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For myself and a lot of other wootz smiths out there, it can be quite difficult to find a source of ferro metals. In this post, I will be talking about FeV specifically and a way to make it from 2 separate sources of vanadium.


Method 1: Reduction from Vanadium Pentoxide (V2O5) and Aluminum (Al). 

In method one you will obtain pure vanadium metal from a thermite reaction. The V2O5 is a fine Orange powder and can be readily found on eBay. For the Aluminum you will need very fine powder, something like 200 mesh pyrotechnics grade.

Both the reactions involving V2O5+Al and Fe2O3+Al are exothermic reactions, meaning they release heat energy during the reaction. However, there are differences in terms of the products formed and the thermodynamics of the reactions.

  1. V2O5 + Al: The reaction between vanadium pentoxide (V2O5) and aluminum (Al) produces vanadium metal (V) and aluminum oxide (Al2O3) as products. This reaction is commonly used for the reduction of vanadium pentoxide in metallurgical processes.Balanced Reaction: V2O5 + 5 Al → 2 V + 5 Al2O3

    In this reaction, vanadium pentoxide is reduced to vanadium metal, and aluminum is oxidized to aluminum oxide. The heat released is due to the difference in energy between the reactants and products. The reaction is highly exothermic and can result in a rapid release of heat, which makes it useful in various applications such as welding and thermite reactions.

  2. Fe2O3 + Al: The reaction between iron oxide (Fe2O3) and aluminum (Al) produces iron (Fe) and aluminum oxide (Al2O3) as products. This reaction is known as a type of thermite reaction and is used for various purposes, including metal joining and cutting applications.Balanced Reaction: 2 Fe2O3 + 6 Al → 4 Fe + 6 Al2O3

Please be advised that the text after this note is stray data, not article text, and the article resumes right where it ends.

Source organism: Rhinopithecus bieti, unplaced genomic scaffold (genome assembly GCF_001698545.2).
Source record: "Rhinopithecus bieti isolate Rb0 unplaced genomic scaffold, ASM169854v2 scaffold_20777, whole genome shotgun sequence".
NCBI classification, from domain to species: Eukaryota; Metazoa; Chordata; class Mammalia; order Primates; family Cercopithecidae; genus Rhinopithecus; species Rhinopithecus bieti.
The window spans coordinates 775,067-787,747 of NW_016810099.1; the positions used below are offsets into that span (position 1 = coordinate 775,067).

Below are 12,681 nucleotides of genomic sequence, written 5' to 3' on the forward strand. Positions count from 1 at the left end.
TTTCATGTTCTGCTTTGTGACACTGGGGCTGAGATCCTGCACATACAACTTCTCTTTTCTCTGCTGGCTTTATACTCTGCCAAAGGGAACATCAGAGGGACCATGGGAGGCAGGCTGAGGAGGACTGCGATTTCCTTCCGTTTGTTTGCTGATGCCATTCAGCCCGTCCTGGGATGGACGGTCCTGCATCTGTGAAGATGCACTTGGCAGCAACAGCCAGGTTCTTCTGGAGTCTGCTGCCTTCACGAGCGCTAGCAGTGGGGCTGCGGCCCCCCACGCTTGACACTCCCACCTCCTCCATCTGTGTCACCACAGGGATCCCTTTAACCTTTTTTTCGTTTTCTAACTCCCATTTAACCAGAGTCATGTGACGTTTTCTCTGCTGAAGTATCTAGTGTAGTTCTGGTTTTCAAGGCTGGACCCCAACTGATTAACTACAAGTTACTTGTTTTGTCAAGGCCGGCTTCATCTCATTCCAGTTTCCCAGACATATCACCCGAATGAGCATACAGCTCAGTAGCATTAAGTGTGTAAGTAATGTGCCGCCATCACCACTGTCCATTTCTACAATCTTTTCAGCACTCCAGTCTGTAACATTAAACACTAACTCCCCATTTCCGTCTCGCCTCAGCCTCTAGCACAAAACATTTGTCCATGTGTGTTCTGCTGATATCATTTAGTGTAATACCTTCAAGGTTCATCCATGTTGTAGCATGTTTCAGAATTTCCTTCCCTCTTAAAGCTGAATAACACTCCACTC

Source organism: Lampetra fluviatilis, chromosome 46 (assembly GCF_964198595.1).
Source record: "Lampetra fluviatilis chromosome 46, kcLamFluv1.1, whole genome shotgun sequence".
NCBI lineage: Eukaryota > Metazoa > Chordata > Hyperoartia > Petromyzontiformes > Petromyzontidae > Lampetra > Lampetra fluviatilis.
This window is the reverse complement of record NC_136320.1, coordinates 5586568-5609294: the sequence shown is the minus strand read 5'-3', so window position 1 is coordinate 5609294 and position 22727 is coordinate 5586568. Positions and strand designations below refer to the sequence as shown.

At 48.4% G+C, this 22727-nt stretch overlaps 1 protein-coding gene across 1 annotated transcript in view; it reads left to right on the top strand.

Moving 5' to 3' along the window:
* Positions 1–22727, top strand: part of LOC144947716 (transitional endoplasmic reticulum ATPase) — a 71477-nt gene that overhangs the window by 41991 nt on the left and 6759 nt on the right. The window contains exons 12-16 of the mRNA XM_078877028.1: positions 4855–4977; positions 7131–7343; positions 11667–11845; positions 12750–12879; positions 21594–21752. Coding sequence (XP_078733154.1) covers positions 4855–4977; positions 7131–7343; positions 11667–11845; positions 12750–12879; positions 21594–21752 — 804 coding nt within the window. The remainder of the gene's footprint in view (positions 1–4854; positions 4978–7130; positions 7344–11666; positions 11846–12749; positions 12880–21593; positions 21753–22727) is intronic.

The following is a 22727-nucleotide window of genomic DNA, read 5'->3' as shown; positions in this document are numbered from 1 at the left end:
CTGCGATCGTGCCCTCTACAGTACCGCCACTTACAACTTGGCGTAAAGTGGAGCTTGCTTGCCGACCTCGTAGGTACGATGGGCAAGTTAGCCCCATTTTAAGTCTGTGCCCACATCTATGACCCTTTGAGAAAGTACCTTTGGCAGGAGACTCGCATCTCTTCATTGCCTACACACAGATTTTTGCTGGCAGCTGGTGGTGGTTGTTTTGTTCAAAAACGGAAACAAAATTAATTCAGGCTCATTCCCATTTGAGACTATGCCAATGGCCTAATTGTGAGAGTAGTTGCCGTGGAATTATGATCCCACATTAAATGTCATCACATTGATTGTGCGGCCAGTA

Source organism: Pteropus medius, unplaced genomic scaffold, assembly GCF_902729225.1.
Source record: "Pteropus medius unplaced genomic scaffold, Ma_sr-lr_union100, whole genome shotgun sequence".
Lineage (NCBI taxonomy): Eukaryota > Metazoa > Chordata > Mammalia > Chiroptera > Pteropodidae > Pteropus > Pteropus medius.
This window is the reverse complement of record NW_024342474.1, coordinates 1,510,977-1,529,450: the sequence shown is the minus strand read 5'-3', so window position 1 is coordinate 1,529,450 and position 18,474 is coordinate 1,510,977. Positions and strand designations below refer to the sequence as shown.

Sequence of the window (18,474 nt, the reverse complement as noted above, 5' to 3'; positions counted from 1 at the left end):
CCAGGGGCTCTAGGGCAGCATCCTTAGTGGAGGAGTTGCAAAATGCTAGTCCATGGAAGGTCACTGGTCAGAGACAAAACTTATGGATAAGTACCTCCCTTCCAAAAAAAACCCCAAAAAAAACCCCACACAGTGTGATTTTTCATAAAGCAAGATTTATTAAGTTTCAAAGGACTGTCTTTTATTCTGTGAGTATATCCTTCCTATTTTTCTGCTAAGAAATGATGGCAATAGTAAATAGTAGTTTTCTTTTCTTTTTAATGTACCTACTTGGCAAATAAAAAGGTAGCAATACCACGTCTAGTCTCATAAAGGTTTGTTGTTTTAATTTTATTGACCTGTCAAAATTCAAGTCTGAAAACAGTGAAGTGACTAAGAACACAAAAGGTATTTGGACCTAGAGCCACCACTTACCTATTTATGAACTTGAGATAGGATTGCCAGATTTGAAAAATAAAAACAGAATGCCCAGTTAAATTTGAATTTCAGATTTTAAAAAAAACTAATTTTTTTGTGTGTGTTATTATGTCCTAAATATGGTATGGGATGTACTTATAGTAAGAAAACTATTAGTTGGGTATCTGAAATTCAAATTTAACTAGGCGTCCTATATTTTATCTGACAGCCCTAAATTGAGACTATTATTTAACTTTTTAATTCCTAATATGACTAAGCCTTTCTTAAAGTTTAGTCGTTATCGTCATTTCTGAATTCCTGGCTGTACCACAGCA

Similar to the V2O5+Al reaction, this reaction is exothermic and releases a significant amount of heat. The energy released comes from the difference in energy between the reactants and products.

In both reactions, the exothermic nature of the reactions is a result of the strong tendency of oxygen to transfer from the metal oxides (V2O5 and Fe2O3) to aluminum, forming the respective metals (V and Fe) and aluminum oxide (Al2O3).


Method 2: Pure Vanadium Crystals

This method is pretty self explanatory compared to the one above. I have not done the math to break down which is cheaper. I do know that the thermite reaction is wayyyyyy cooler though.


High Temperature Alloying

  1. Alloying: Mix the obtained vanadium metal with electrolytic iron in the desired proportions to achieve a 50% FeV composition (half iron, half vanadium). The alloying process involves melting the materials together at high temperatures to ensure thorough mixing and homogenization of the components. This can be done in a furnace or other appropriate equipment.
    1. In my specific case, I will be using a small alumina crucible "boat". This is a small 99% alumina crucible that withstands temperature of 1800°C. While Vanadium melts at 1910°C this will still be ok because we do not need to heat the whole crucible, just the vanadium directly.
    2. To melt the ingredients I will be using an oxyacetylene torch which reaches temperatures of 3,320 °C at the tip of the flame. NOTE: You will want to make sure that you are using a carburizing flame on your torch so that you do not oxidize any of the iron. See the picture below for reference.
    3. When loading the crucible boat, make sure the evenly distribute both the electrolytic iron and vanadium crystals to aid in creating a homogenous alloy.
    4. First heat up your electrolytic iron to molten temps and then start melting the vanadium crystals using the tip of the oxyacetylene flame. Once everything is melted you can add a couple of pieces of charcoal to the top to help keep that oxidizing atmosphere or leave the oxyacetylene flame running just above the crucible until the contents are solid.



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